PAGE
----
NEW DELHI (Reuters) - The Indian government won a second parliament vote on Friday on allowing foreign supermarkets into the country, paving the way for Prime Minister Manmohan Singh to press ahead with more reforms, including freeing up a cash-strapped insurance sector.
While the upper house vote was symbolic, the government’s victory was a boost for its push to implement a controversial economic reform agenda seen as crucial to reviving growth and reducing a bloated fiscal deficit.
The government had already won a vote on retail reform in the lower house two days earlier. The policy will allow global retailers such as Wal-Mart Stores Inc to set up shop in the country’s $450 billion retail sector, and is aimed at drawing more overseas investment and taming inflation.
Although both votes were non-binding, defeat would have piled pressure on Singh to roll back the measure.
“Overall, it is a positive development. More than anything else, I think it reaffirms the political will to start reforms,” said Saugata Bhattacharya, an economist with Axis Bank in Mumbai.
Once again, Singh’s fragile coalition government relied on Friday on the outside support of two parties based in the state of Uttar Pradesh, underscoring the extent to which it is at the mercy of powerful regional groups to push through legislation.
In the shrinking window before a general election due in just over a year, Singh’s minority government wants to push reforms such as allowing more foreign investment in its insurance and pension sectors, and simplifying tax laws.
But these are likely to run into a wall of opposition from rival parties that say such market-friendly reforms will come at the expense of domestic businesses.
Singh’s Congress party has 10 days left before the end of the current parliament session to try to pass legislation.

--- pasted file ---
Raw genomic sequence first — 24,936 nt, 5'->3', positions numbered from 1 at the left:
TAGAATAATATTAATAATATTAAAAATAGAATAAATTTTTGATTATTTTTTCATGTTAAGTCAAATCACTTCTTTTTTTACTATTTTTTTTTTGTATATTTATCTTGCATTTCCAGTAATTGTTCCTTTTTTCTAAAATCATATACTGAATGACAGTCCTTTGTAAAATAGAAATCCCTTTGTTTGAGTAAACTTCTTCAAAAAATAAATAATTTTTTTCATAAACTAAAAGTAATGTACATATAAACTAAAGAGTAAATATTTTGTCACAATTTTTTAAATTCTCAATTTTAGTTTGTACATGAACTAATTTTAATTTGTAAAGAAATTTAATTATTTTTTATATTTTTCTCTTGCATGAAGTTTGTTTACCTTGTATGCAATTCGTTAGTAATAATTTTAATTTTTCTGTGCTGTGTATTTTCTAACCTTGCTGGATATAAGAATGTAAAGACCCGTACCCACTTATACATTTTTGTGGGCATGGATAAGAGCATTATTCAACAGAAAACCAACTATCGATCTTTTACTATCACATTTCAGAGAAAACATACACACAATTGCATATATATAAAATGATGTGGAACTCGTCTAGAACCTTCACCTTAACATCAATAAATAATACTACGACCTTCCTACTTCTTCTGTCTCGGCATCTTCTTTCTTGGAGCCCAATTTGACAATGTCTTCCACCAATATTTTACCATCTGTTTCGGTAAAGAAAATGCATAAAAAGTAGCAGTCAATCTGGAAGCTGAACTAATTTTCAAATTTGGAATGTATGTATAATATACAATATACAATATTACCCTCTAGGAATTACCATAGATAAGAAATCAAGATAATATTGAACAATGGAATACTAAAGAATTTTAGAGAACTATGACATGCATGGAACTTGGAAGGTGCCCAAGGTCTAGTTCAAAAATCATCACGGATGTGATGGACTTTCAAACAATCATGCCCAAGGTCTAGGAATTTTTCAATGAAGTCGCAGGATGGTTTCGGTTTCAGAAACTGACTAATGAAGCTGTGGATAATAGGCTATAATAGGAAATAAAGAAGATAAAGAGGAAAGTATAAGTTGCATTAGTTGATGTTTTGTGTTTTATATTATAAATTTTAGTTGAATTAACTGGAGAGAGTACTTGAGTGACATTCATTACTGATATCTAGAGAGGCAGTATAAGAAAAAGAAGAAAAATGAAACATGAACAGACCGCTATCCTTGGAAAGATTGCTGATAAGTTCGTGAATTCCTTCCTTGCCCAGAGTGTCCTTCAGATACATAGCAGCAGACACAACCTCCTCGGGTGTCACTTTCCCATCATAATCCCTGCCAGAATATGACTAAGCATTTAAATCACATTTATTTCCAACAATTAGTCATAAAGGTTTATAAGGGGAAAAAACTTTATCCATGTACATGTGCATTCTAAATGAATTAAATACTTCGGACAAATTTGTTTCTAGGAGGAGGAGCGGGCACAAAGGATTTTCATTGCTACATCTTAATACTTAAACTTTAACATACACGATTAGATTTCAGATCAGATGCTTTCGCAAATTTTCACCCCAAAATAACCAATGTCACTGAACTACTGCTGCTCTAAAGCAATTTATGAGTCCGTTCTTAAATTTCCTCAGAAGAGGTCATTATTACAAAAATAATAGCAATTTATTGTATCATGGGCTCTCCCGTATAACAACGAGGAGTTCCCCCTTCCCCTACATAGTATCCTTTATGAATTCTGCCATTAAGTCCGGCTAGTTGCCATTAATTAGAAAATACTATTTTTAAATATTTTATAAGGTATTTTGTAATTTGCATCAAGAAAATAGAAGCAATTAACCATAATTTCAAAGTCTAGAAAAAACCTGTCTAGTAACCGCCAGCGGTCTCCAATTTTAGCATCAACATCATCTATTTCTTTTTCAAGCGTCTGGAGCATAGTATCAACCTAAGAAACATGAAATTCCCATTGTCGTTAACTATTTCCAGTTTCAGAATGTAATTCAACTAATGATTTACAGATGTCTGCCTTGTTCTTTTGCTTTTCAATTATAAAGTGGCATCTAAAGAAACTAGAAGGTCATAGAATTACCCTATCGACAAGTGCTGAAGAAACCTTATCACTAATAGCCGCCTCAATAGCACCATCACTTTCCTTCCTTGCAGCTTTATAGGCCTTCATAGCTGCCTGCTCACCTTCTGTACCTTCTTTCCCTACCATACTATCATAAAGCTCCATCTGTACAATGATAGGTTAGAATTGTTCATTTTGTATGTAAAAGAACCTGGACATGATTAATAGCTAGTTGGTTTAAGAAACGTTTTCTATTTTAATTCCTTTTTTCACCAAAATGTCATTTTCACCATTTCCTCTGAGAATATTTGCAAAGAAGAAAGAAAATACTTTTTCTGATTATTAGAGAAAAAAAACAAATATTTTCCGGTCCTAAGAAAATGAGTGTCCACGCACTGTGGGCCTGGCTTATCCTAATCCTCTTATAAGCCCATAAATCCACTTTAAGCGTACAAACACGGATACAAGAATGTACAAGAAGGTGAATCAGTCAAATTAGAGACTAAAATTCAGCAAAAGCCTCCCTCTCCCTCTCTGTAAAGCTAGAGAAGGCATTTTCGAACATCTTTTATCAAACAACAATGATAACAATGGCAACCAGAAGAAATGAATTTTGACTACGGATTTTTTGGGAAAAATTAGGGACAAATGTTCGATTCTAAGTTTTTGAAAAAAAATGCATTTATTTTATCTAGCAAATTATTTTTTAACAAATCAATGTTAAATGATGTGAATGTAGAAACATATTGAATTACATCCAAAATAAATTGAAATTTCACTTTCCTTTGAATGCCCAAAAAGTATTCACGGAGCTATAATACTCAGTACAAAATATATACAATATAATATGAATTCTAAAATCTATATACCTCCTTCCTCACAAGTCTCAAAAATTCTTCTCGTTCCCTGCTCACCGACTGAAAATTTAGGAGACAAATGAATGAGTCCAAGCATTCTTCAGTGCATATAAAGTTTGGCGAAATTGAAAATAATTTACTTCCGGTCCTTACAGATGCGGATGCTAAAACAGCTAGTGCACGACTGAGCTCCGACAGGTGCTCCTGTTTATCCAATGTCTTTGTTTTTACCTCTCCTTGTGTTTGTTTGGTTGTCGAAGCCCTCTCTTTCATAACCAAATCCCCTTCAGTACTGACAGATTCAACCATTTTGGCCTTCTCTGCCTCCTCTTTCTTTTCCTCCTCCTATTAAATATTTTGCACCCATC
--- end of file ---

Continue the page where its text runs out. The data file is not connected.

“Our reforms are on track,” Parliamentary Affairs Minister Kamal Nath said after the vote, adding the government would bring financial sector bills to parliament next week.
However, the session could once again see the kind of disruption and walkouts that have repeatedly stalled business over the last couple of years. Lawmakers have used them to air grievances on anything from corruption to demands for the creation of a new state in the south.
Moreover, the main opposition Bharatiya Janata Party (BJP), having seen its motion to block retail reform defeated, is likely to obstruct moves to allow foreign direct investment (FDI) in the insurance sector. The BJP wants a 26 percent cap set on investment, against the government’s proposed 49 percent.
“We will oppose any move by the government against the recommendations of the standing committee on finance which has said it should be 26 percent,” Prakash Javdekar, a BJP leader and spokesman for the party, told Reuters.
To carry on with reforms, the Congress party will have to rely on the support of the Bahujan Samaj Party (BSP) and the Samajwadi Party (SP), both based in the populous northern state of Uttar Pradesh, to defeat the BJP.
In Friday’s vote BSP lawmakers voted with the government and SP deputies abstained, handing it a 123-109 victory after a debates punctuated by laughter and the occasional flare-up.
To be sure of its numbers, Congress brought one MP to parliament in a wheelchair and another on a hospital bed. Leading cricket batsman Sachin Tendulkar, a non-party MP, was in Kolkata playing in a test match against England.
“The regional parties supported the Congress party on retail reform and my feeling is that they will continue to do so because they don’t want to give BJP any political advantage,” said political analyst Amulya Ganguli.
The government also aims to pass a bill that paves the way for the Reserve Bank of India to issue new banking licenses, as well as increase its regulatory powers over Indian banks.
India’s economy is set to grow at its slowest pace in a decade in this fiscal year, and the government’s overspending on subsidies on fuel and food has prompted global ratings agencies to warn of a downgrade.
Writing by Matthias Williams; additional reporting by Arup Roychoudhury; Editing by Ron Popeski